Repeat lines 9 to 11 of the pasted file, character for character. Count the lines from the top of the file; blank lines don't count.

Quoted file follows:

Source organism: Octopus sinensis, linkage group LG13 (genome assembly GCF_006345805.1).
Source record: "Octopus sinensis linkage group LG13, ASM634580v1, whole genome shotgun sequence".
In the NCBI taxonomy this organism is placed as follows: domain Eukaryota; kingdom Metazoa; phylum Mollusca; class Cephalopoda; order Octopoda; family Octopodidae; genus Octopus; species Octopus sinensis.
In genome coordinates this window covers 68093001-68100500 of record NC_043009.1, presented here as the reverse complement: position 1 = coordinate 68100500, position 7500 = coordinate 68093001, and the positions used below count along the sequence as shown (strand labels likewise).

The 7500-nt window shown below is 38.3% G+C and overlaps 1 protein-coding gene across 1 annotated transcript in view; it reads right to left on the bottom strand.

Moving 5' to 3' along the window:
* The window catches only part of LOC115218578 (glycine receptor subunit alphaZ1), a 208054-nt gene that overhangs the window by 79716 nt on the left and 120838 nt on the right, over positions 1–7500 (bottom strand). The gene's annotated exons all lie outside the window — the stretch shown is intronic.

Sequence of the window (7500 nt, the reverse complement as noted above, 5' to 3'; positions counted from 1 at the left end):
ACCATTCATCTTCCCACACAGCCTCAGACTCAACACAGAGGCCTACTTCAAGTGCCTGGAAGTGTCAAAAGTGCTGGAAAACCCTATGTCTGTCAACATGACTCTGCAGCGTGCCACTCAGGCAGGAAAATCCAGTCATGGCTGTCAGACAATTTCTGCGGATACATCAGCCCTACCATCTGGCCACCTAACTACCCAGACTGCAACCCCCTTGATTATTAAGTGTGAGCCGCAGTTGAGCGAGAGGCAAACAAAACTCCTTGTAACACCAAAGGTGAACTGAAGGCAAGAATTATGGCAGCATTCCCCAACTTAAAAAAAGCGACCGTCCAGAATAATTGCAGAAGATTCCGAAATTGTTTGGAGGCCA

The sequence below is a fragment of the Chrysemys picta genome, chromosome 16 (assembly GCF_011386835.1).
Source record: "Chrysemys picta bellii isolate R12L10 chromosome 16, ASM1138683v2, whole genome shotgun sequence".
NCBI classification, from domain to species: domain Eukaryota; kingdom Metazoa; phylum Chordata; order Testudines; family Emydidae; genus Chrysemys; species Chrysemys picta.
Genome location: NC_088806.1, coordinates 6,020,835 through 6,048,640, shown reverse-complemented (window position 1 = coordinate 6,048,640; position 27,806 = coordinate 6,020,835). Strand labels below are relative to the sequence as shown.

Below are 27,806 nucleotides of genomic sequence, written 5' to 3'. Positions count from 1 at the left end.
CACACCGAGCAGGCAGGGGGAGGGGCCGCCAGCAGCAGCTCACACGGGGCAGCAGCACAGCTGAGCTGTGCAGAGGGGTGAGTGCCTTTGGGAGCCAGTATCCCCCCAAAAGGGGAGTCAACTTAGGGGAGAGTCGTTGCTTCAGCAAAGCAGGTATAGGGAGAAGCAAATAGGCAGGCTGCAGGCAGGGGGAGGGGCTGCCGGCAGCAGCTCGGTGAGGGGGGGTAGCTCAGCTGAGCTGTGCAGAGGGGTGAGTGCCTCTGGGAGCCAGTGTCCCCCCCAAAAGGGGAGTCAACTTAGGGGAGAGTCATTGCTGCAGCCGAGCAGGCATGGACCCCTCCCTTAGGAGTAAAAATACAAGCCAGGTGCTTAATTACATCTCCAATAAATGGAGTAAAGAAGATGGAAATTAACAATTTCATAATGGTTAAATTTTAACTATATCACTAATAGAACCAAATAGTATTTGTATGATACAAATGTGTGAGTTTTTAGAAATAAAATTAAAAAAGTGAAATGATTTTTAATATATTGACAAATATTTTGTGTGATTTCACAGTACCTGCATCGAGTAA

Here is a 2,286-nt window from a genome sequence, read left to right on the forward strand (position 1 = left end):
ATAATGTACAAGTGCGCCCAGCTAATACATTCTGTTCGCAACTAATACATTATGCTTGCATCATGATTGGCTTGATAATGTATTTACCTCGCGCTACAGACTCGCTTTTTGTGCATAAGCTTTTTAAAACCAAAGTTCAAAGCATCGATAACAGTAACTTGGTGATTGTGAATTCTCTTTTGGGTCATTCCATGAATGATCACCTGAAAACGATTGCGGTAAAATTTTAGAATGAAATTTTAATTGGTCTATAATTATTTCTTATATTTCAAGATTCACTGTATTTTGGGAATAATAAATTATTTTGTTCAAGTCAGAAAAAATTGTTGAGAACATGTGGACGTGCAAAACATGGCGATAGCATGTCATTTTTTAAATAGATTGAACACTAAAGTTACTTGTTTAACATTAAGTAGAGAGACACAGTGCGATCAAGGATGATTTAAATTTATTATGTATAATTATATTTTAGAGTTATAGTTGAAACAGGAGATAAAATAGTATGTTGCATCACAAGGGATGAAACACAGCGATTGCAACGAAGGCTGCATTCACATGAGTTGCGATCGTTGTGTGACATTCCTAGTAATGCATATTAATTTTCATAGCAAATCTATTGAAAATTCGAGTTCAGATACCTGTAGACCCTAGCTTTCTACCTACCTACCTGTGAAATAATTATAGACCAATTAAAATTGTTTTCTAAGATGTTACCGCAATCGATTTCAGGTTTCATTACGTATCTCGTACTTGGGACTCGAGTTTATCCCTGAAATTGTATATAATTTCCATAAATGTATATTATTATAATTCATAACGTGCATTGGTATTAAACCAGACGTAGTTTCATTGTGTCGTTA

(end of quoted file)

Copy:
ACCATTCATCTTCCCACACAGCCTCAGACTCAACACAGAGGCCTACTTCAAGTGCCTGGAAGTGTCAAAAGTGCTGGAAAACCCTATGTCTGTCAACATGACTCTGCAGCGTGCCACTCAGGCAGGAAAATCCAGTCATGGCTGTCAGACAATTTCTGCGGATACATCAGCCCTACCATCTGGCCACCTAACTACCCAGACTGCAACCCCCTTGATTATTAAGTGTGAGCCGCAGTTGAGCGAGAGGCAAACAAAACTCCTTGTAACACCAAAGGTGAACTGAAGGCAAGAATTATGGCAGCATTCCCCAACTTAAAAAAAGCGACCGTCCAGAATAATTGCAGAAGATTCCGAAATTGTTTGGAGGCCA

The sequence below is a fragment of the Chrysemys picta genome, chromosome 16 (assembly GCF_011386835.1).
Source record: "Chrysemys picta bellii isolate R12L10 chromosome 16, ASM1138683v2, whole genome shotgun sequence".